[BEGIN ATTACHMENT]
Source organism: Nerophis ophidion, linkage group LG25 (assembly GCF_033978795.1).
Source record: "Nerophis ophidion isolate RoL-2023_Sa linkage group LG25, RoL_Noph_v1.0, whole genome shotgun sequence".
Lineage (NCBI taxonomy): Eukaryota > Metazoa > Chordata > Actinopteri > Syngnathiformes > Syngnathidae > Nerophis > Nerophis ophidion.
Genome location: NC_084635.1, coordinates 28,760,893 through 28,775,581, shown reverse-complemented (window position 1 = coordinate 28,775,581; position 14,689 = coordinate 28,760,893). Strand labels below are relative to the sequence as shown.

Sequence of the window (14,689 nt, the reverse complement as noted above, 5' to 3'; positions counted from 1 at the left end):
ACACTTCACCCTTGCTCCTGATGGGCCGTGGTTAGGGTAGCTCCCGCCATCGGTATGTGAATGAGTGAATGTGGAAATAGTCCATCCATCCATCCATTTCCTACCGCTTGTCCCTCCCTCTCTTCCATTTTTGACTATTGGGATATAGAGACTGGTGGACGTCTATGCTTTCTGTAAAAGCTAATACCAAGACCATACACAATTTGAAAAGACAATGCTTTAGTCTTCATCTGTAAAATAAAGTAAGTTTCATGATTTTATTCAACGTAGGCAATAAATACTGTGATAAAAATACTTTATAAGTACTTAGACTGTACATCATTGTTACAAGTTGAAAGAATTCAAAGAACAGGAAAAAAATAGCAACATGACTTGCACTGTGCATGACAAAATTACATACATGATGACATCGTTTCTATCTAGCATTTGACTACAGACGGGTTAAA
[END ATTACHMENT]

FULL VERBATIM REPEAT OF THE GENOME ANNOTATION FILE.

Source organism: Nerophis ophidion, linkage group LG25 (assembly GCF_033978795.1).
Source record: "Nerophis ophidion isolate RoL-2023_Sa linkage group LG25, RoL_Noph_v1.0, whole genome shotgun sequence".
Lineage (NCBI taxonomy): Eukaryota > Metazoa > Chordata > Actinopteri > Syngnathiformes > Syngnathidae > Nerophis > Nerophis ophidion.
Genome location: NC_084635.1, coordinates 28,760,893 through 28,775,581, shown reverse-complemented (window position 1 = coordinate 28,775,581; position 14,689 = coordinate 28,760,893). Strand labels below are relative to the sequence as shown.

Sequence of the window (14,689 nt, the reverse complement as noted above, 5' to 3'; positions counted from 1 at the left end):
ACACTTCACCCTTGCTCCTGATGGGCCGTGGTTAGGGTAGCTCCCGCCATCGGTATGTGAATGAGTGAATGTGGAAATAGTCCATCCATCCATCCATTTCCTACCGCTTGTCCCTCCCTCTCTTCCATTTTTGACTATTGGGATATAGAGACTGGTGGACGTCTATGCTTTCTGTAAAAGCTAATACCAAGACCATACACAATTTGAAAAGACAATGCTTTAGTCTTCATCTGTAAAATAAAGTAAGTTTCATGATTTTATTCAACGTAGGCAATAAATACTGTGATAAAAATACTTTATAAGTACTTAGACTGTACATCATTGTTACAAGTTGAAAGAATTCAAAGAACAGGAAAAAAATAGCAACATGACTTGCACTGTGCATGACAAAATTACATACATGATGACATCGTTTCTATCTAGCATTTGACTACAGACGGGTTAAA